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Canku Ota

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(Many Paths)

An Online Newsletter Celebrating Native America


January 12, 2002 - Issue 53


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ABC Gives Green Light to Native American Miniseries

by Josef Adalian
credits: Robert Halmi Sr
Robert Halmi Sr.HOLLYWOOD (Variety) - The myths and legends of Native American culture will come to life via "Dreamkeeper,'' a $30 million-plus miniseries just greenlit by ABC.

The tentatively titled four-hour epic will use special effects to dramatize seven or eight Native American legends, such as the story of a rain god who falls in love with a mortal woman; another is about an outcast child who attempts to tame a water beast, thus saving his town.

The project will feature a cast made up almost entirely of Native American actors; a huge chunk of the crew also is expected to be Native American. Production is set to begin May 1 with an air date targeted for November 2003.

Wrapped around the mythology will be the story of a 17-year-old Native American boy (Eddie Spears) who, against his will, is forced to drive his 100-year-old grandfather to an annual storytelling powwow. During their drive from South Dakota to Santa Fe, the grandfather recounts the stories of his culture to his grandson, ultimately convincing the teen of the importance of his heritage.

"Dreamkeeper'' will be produced by Robert Halmi Sr.'s Hallmark Entertainment, the company behind "Merlin,'' and the upcoming "Dinotopia.''

After filming a slew of epics based on European and Middle Eastern cultures, Halmi said he decided it was time to focus on North America. With the United States a relatively young country, there wasn't much mythology to retell, Halmi said, so he quickly turned his attention to Native American lore.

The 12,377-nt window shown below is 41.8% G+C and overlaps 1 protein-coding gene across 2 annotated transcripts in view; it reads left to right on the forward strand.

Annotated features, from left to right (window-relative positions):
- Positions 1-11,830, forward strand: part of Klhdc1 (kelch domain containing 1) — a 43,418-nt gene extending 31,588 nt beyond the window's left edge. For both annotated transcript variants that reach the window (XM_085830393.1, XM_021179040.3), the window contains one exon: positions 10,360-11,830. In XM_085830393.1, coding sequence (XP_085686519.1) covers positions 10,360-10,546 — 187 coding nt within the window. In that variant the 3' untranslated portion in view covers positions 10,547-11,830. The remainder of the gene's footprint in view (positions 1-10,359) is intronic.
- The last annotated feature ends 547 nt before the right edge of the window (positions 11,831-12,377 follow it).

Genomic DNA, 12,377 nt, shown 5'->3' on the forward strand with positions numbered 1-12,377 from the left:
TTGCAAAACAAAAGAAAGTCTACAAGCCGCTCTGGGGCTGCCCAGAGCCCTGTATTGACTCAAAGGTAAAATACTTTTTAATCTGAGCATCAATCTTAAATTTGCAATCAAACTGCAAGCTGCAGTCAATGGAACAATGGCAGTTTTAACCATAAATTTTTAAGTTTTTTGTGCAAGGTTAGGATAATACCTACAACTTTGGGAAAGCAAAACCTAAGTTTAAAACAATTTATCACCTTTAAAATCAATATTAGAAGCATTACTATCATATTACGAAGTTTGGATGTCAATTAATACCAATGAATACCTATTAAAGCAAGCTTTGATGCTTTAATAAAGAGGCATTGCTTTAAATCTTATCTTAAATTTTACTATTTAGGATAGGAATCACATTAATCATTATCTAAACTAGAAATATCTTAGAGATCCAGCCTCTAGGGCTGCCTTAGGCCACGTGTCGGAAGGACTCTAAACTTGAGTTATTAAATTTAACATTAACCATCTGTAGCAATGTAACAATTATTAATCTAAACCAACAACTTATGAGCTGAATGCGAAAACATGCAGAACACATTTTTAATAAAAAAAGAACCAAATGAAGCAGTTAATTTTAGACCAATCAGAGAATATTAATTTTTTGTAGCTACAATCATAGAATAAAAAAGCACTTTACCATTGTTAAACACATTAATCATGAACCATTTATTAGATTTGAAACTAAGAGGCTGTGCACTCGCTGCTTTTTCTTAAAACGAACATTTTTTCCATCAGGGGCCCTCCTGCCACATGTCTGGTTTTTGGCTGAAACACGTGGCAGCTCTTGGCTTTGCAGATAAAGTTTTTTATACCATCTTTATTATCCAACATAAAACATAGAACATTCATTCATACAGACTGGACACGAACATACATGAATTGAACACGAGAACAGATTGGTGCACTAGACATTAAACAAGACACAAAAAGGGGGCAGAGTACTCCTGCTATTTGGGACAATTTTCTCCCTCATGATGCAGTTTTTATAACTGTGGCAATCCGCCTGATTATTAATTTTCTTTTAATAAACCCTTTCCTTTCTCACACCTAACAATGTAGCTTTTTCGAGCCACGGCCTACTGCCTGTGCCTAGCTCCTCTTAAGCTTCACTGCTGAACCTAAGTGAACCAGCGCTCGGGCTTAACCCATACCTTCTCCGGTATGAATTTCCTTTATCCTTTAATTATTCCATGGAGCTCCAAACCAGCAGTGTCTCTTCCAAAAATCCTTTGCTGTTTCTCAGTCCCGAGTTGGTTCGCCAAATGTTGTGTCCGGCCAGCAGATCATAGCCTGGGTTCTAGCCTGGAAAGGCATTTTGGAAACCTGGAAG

"I started digging into it and found it's remarkable,'' Halmi said. "It's so colorful and gorgeous. The stories are so full of imagination. I thought I should help keep that culture's history alive.'' ABC's newly elevated entertainment president Susan Lyne, who was involved in developing the project for the network via her previous role as head of long-form programming, said it made sense to explore mythology closer to home.

Americans "don't think of ourselves as having a native mythology,'' Lyne said. "But in fact, the Native American mythology is so rich and so diverse. These are stories that we should all know.''

Halmi said utilizing mostly Native American talent both in front of and behind the camera was a no-brainer.

"What the hell does a costume designer from Hollywood know about Native American (dress)?'' Halmi quipped. "I want to make everything as authentic as possible.''

While many networks have cut back on big-budget miniseries in favor of more cost-effective event programming -- including NBC, where Halmi produced some of his most successful epics -- Halmi praised ABC for continuing to support lavish productions such as ``Dreamkeeper.''

"It's the best network, especially with its Disney background,'' he said. "(Other) people get scared, and when they get scared, they do less and they do cheaper.''

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  Canku Ota is a free Newsletter celebrating Native America, its traditions and accomplishments . We do not provide subscriber or visitor names to anyone. Some articles presented in Canku Ota may contain copyright material. We have received appropriate permissions for republishing any articles. Material appearing here is distributed without profit or monetary gain to those who have expressed an interest. This is in accordance with Title 17 U.S.C. section 107.  

Canku Ota is a copyright © 2000, 2001, 2002 of Vicki Lockard and Paul Barry.


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